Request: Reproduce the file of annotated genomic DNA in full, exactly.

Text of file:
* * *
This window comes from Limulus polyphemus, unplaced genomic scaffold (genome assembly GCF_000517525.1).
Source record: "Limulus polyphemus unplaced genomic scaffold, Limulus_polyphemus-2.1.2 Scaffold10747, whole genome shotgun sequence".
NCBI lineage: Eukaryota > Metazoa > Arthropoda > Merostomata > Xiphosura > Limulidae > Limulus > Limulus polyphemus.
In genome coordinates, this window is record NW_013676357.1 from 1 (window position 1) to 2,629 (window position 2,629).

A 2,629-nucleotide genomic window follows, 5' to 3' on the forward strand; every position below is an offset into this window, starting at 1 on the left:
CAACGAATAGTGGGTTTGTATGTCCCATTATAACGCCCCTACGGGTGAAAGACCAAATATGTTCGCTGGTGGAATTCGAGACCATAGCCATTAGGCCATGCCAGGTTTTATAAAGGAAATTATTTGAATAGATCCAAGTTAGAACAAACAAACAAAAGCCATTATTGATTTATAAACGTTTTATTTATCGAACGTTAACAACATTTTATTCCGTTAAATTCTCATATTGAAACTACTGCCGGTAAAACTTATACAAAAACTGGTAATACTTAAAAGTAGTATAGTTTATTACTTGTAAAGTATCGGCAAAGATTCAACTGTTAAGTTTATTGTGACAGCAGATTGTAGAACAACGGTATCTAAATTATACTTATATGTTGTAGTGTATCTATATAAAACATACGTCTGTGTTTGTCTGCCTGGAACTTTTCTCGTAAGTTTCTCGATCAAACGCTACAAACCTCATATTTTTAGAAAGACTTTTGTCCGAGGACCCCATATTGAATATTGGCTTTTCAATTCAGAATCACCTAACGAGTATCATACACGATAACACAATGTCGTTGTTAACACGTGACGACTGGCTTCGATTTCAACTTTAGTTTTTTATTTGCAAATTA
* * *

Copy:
This window comes from Limulus polyphemus, unplaced genomic scaffold (genome assembly GCF_000517525.1).
Source record: "Limulus polyphemus unplaced genomic scaffold, Limulus_polyphemus-2.1.2 Scaffold10747, whole genome shotgun sequence".
NCBI lineage: Eukaryota > Metazoa > Arthropoda > Merostomata > Xiphosura > Limulidae > Limulus > Limulus polyphemus.
In genome coordinates, this window is record NW_013676357.1 from 1 (window position 1) to 2,629 (window position 2,629).

A 2,629-nucleotide genomic window follows, 5' to 3' on the forward strand; every position below is an offset into this window, starting at 1 on the left:
CAACGAATAGTGGGTTTGTATGTCCCATTATAACGCCCCTACGGGTGAAAGACCAAATATGTTCGCTGGTGGAATTCGAGACCATAGCCATTAGGCCATGCCAGGTTTTATAAAGGAAATTATTTGAATAGATCCAAGTTAGAACAAACAAACAAAAGCCATTATTGATTTATAAACGTTTTATTTATCGAACGTTAACAACATTTTATTCCGTTAAATTCTCATATTGAAACTACTGCCGGTAAAACTTATACAAAAACTGGTAATACTTAAAAGTAGTATAGTTTATTACTTGTAAAGTATCGGCAAAGATTCAACTGTTAAGTTTATTGTGACAGCAGATTGTAGAACAACGGTATCTAAATTATACTTATATGTTGTAGTGTATCTATATAAAACATACGTCTGTGTTTGTCTGCCTGGAACTTTTCTCGTAAGTTTCTCGATCAAACGCTACAAACCTCATATTTTTAGAAAGACTTTTGTCCGAGGACCCCATATTGAATATTGGCTTTTCAATTCAGAATCACCTAACGAGTATCATACACGATAACACAATGTCGTTGTTAACACGTGACGACTGGCTTCGATTTCAACTTTAGTTTTTTATTTGCAAATTA